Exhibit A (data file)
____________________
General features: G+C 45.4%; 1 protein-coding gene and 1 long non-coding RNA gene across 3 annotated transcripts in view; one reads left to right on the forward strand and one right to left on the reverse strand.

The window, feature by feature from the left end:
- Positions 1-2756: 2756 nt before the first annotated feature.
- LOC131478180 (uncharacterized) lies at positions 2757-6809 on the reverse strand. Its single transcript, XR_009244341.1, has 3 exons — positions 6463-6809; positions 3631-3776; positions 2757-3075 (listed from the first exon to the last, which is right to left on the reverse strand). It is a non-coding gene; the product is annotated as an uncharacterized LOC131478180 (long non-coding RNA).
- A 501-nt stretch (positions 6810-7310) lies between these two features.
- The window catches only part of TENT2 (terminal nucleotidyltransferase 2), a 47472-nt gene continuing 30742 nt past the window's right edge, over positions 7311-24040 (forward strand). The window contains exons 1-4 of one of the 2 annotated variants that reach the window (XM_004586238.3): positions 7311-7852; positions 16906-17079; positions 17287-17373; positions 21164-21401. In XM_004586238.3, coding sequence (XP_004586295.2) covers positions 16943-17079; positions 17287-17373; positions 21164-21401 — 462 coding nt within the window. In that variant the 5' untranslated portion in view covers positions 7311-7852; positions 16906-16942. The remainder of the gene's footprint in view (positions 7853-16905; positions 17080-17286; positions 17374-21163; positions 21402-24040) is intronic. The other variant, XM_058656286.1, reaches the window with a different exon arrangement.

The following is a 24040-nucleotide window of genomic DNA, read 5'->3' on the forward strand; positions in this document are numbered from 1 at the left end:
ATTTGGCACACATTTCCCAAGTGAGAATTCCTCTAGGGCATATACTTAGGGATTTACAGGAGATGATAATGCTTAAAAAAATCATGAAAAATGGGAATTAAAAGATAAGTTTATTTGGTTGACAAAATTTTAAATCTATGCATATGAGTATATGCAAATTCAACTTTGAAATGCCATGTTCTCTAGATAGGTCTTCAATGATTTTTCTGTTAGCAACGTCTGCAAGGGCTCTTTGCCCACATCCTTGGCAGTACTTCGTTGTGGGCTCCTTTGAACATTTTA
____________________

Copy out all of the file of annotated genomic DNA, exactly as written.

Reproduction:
General features: G+C 45.4%; 1 protein-coding gene and 1 long non-coding RNA gene across 3 annotated transcripts in view; one reads left to right on the forward strand and one right to left on the reverse strand.

The window, feature by feature from the left end:
- Positions 1-2756: 2756 nt before the first annotated feature.
- LOC131478180 (uncharacterized) lies at positions 2757-6809 on the reverse strand. Its single transcript, XR_009244341.1, has 3 exons — positions 6463-6809; positions 3631-3776; positions 2757-3075 (listed from the first exon to the last, which is right to left on the reverse strand). It is a non-coding gene; the product is annotated as an uncharacterized LOC131478180 (long non-coding RNA).
- A 501-nt stretch (positions 6810-7310) lies between these two features.
- The window catches only part of TENT2 (terminal nucleotidyltransferase 2), a 47472-nt gene continuing 30742 nt past the window's right edge, over positions 7311-24040 (forward strand). The window contains exons 1-4 of one of the 2 annotated variants that reach the window (XM_004586238.3): positions 7311-7852; positions 16906-17079; positions 17287-17373; positions 21164-21401. In XM_004586238.3, coding sequence (XP_004586295.2) covers positions 16943-17079; positions 17287-17373; positions 21164-21401 — 462 coding nt within the window. In that variant the 5' untranslated portion in view covers positions 7311-7852; positions 16906-16942. The remainder of the gene's footprint in view (positions 7853-16905; positions 17080-17286; positions 17374-21163; positions 21402-24040) is intronic. The other variant, XM_058656286.1, reaches the window with a different exon arrangement.

The following is a 24040-nucleotide window of genomic DNA, read 5'->3' on the forward strand; positions in this document are numbered from 1 at the left end:
ATTTGGCACACATTTCCCAAGTGAGAATTCCTCTAGGGCATATACTTAGGGATTTACAGGAGATGATAATGCTTAAAAAAATCATGAAAAATGGGAATTAAAAGATAAGTTTATTTGGTTGACAAAATTTTAAATCTATGCATATGAGTATATGCAAATTCAACTTTGAAATGCCATGTTCTCTAGATAGGTCTTCAATGATTTTTCTGTTAGCAACGTCTGCAAGGGCTCTTTGCCCACATCCTTGGCAGTACTTCGTTGTGGGCTCCTTTGAACATTTTA